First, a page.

I love talking anything heart-related, it’s relevant and people need to hear it.
Currently, in America, there are 103 million people dealing with high blood pressure. This number represents nearly half of the adults in the U.S. Sadly, it’s spilling over to our children as well, the CDC reported that 1 in 29 children have high blood pressure or hypertension. Hypertension-related deaths have increased by 38% over the last decade.1
This topic matters. How you approach it matters.
There’s a reason that your blood pressure is driven up. Your body needs higher blood pressure. It needs more blood flow to certain areas of your body. There are many factors and reasons why it goes up. If you can get to the cause, you can identify and overcome the issue of hypertension and the damage it may cause long-term.
Do I Actually Have a Problem?
First, let’s understand do you actually have a problem. We’re very quick to put someone on medication. Drug companies would like blood pressure to be treated as low as possible so it benefits you to understand the risks and when intervention is actually needed. One bad blood pressure reading on one specific day is a very faulty way to understand the issue. Here are the new recommendations as of 2017 by the American College of Cardiology and the American Heart Association.
The new guidelines lower the definition of high blood pressure to account for complications that can occur at lower numbers and to allow for earlier intervention. The new definition will result in nearly half of the U.S. adult population (46 percent) having high blood pressure, with the greatest impact expected among younger people. Additionally, the prevalence of high blood pressure is expected to triple among men under age 45, and double among women under 45, the guideline authors note. However, only a small increase is expected in the number of adults requiring antihypertensive medication.
Blood pressure categories in the new guideline are:
- Normal: Less than 120/80 mm Hg;
- Elevated: Systolic between 120-129 and diastolic less than 80;
- Stage 1: Systolic between 130-139 or diastolic between 80-89;
- Stage 2: Systolic at least 140 or diastolic at least 90 mm Hg;
- Hypertensive crisis: Systolic over 180 and/or diastolic over 120, with patients needing prompt changes in medication if there are no other indications of problems, or immediate hospitalization if there are signs of organ damage.
The guidelines eliminate the category of prehypertension, categorizing patients as having either Elevated (120-129 and less than 80) or Stage I hypertension (130-139 or 80-89). While previous guidelines classified 140/90 mm Hg as Stage 1 hypertension, this level is classified as Stage 2 hypertension under the new guidelines. In addition, the guidelines highlight the importance of using proper technique to measure blood pressure; recommend the use of home blood pressure monitoring using validated devices, and highlight the value of appropriate training of health care providers to reveal “white-coat hypertension.”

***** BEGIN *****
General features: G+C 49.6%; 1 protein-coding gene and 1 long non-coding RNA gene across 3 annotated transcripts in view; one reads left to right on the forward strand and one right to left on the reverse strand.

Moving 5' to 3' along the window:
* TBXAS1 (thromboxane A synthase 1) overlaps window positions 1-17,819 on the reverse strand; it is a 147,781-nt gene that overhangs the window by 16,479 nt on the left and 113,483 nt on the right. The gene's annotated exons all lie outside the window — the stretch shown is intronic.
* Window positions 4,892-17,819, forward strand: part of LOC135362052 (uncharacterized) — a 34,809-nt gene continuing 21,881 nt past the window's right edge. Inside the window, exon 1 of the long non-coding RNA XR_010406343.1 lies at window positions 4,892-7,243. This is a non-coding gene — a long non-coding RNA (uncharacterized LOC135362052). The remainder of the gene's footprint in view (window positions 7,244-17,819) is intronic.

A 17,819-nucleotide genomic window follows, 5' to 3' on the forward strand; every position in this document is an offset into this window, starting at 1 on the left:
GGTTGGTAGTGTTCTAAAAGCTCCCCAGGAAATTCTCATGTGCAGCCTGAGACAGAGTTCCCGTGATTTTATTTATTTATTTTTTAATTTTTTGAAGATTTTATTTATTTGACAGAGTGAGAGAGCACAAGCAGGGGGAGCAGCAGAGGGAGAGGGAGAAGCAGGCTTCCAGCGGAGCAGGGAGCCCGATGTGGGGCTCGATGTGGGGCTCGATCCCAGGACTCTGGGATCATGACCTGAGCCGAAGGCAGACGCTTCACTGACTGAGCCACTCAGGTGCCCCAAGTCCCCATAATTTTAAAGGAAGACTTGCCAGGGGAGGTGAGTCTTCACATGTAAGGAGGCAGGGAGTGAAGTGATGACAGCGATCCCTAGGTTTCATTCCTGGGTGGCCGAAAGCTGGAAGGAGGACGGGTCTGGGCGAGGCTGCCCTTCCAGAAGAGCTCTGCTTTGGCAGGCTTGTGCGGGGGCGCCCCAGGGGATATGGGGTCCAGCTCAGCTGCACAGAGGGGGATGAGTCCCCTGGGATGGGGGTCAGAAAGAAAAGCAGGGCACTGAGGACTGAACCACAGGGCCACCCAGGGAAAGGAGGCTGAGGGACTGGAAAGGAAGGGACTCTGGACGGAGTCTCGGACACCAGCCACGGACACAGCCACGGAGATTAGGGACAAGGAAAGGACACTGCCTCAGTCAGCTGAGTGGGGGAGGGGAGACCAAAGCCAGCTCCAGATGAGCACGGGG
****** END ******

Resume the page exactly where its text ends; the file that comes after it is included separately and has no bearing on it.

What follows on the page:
Medication, however, is NOT recommended for those in elevated or Stage 1 hypertension. As long as you have not had a previous heart attack taking meds for blood pressure below 140/90 is not warranted. Since it is now labeled “Hypertension” where previously it was pre-hypertension, drugs CAN now be subscribed to an additional 30 million Americans. With that new recommendation, 32% of people having hypertension grew to 46% overnight. Drug companies want these numbers to get tighter and tighter as they just gained 30 million new customers overnight!
There is strong evidence to support that that a new “normal” for someone over 60 is actually 150 over 90. That means, if you’re over the age of 60, you can get away with your blood pressure being a little bit higher. I constantly run into patients 60 and older who are being treated for hypertension, and who did not know that those studies existed.2
What is MY normal?
120/80 is not the proper blood pressure for everyone.
The reason I state this is because recommendations are 120 systolic blood pressure over 80 diastolic blood pressure. Where the problem comes in is that everyone is put into a bucket, saying, “This is exactly what your blood pressure is supposed to be.”
However there is a bell curve, some of you are going to be lower than that while others will be higher. It seems as if everyone is treated as if they should fall right in the middle.
How you measure your blood pressure is very important. Let me give you a couple of key tips that you always want to use, especially to try to avoid “white coat syndrome.” This is when you go to a doctor and get scared, and your blood pressure is higher. Then they assume that you have high blood pressure.
One reading, one time is a poor way to judge your blood pressure.
I would suggest:
- Measure daily at the same time. Measure your blood pressure over one to three weeks and chart it. This way, you can have an idea of the trends of what made it go up, what made it go down, and what’s affecting it.
- Use the same arm. There’s about a 10-15 point blood pressure drop based on the right to left arm. This is because the heart begins on the left side.
- Use the same position. Your blood pressure changes depending on if you are sitting, standing, or laying. The same applies to your arm up, down, or bent. Chart it the same way each time.
You’ll want to do it the same way every time. I also recommend that you do it at the same time of day so you can actually see is there a trend. Is it actually high? Or is it that you just had a hectic day? Or did that doctor stress you out? If you conclude that you do have a blood pressure problem, then you must get to the causes.
Your heart is controlled by the electricity of your body, which is the nervous system. If messages cannot move from your brain to your heart, you have a problem.3
Increased fluid retention increases blood pressure. You may have swelling in your legs, hands, or other areas of your body. Diuretics are usually prescribed to help with the retaining of water and salt. Common drugs for this are HCTZ and Lasik. The problem with these is that they cause cramping, mineral imbalances, and gout. They increase blood sugar and can lead to impotence. There are many dangerous side effects of diuretics.
Vasoconstriction is when the blood vessels themselves actually constrict. Your blood pressure is going to go up naturally, so what’s often prescribed are vasodilators. These make your blood vessels relax. One of the common ones I see is hydralazine, which causes headaches and heart palpitations. These drugs have major side effects, but you can see why they’re given. When blood vessels constrict, this causes a lot more problems.